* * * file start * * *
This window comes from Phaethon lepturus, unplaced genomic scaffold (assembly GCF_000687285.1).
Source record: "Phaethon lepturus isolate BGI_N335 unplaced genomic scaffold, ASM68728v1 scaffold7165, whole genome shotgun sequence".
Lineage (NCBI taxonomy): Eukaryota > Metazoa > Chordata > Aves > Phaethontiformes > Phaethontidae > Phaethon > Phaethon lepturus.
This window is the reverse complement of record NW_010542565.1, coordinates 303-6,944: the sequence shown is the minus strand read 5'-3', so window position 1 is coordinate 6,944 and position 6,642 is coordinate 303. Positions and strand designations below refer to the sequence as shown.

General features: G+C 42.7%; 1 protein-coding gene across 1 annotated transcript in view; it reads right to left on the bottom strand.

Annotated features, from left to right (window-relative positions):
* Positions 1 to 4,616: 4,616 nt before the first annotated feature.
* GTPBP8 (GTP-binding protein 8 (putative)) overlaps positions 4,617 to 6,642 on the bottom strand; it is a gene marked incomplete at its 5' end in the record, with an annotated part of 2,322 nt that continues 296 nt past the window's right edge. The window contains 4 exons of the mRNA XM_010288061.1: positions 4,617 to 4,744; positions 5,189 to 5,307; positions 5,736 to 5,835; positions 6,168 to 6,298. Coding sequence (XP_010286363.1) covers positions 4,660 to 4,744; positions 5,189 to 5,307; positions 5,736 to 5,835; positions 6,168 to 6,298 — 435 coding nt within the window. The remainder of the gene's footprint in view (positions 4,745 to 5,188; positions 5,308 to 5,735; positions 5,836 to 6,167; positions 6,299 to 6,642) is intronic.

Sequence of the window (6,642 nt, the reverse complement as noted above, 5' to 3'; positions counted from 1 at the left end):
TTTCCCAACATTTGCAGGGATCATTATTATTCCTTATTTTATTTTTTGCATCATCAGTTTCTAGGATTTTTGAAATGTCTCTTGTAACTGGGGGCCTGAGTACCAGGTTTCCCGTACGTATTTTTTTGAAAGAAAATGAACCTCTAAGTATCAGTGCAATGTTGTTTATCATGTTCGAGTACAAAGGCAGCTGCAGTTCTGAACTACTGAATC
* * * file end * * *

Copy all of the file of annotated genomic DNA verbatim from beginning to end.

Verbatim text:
This window comes from Phaethon lepturus, unplaced genomic scaffold (assembly GCF_000687285.1).
Source record: "Phaethon lepturus isolate BGI_N335 unplaced genomic scaffold, ASM68728v1 scaffold7165, whole genome shotgun sequence".
Lineage (NCBI taxonomy): Eukaryota > Metazoa > Chordata > Aves > Phaethontiformes > Phaethontidae > Phaethon > Phaethon lepturus.
This window is the reverse complement of record NW_010542565.1, coordinates 303-6,944: the sequence shown is the minus strand read 5'-3', so window position 1 is coordinate 6,944 and position 6,642 is coordinate 303. Positions and strand designations below refer to the sequence as shown.

General features: G+C 42.7%; 1 protein-coding gene across 1 annotated transcript in view; it reads right to left on the bottom strand.

Annotated features, from left to right (window-relative positions):
* Positions 1 to 4,616: 4,616 nt before the first annotated feature.
* GTPBP8 (GTP-binding protein 8 (putative)) overlaps positions 4,617 to 6,642 on the bottom strand; it is a gene marked incomplete at its 5' end in the record, with an annotated part of 2,322 nt that continues 296 nt past the window's right edge. The window contains 4 exons of the mRNA XM_010288061.1: positions 4,617 to 4,744; positions 5,189 to 5,307; positions 5,736 to 5,835; positions 6,168 to 6,298. Coding sequence (XP_010286363.1) covers positions 4,660 to 4,744; positions 5,189 to 5,307; positions 5,736 to 5,835; positions 6,168 to 6,298 — 435 coding nt within the window. The remainder of the gene's footprint in view (positions 4,745 to 5,188; positions 5,308 to 5,735; positions 5,836 to 6,167; positions 6,299 to 6,642) is intronic.

Sequence of the window (6,642 nt, the reverse complement as noted above, 5' to 3'; positions counted from 1 at the left end):
TTTCCCAACATTTGCAGGGATCATTATTATTCCTTATTTTATTTTTTGCATCATCAGTTTCTAGGATTTTTGAAATGTCTCTTGTAACTGGGGGCCTGAGTACCAGGTTTCCCGTACGTATTTTTTTGAAAGAAAATGAACCTCTAAGTATCAGTGCAATGTTGTTTATCATGTTCGAGTACAAAGGCAGCTGCAGTTCTGAACTACTGAATC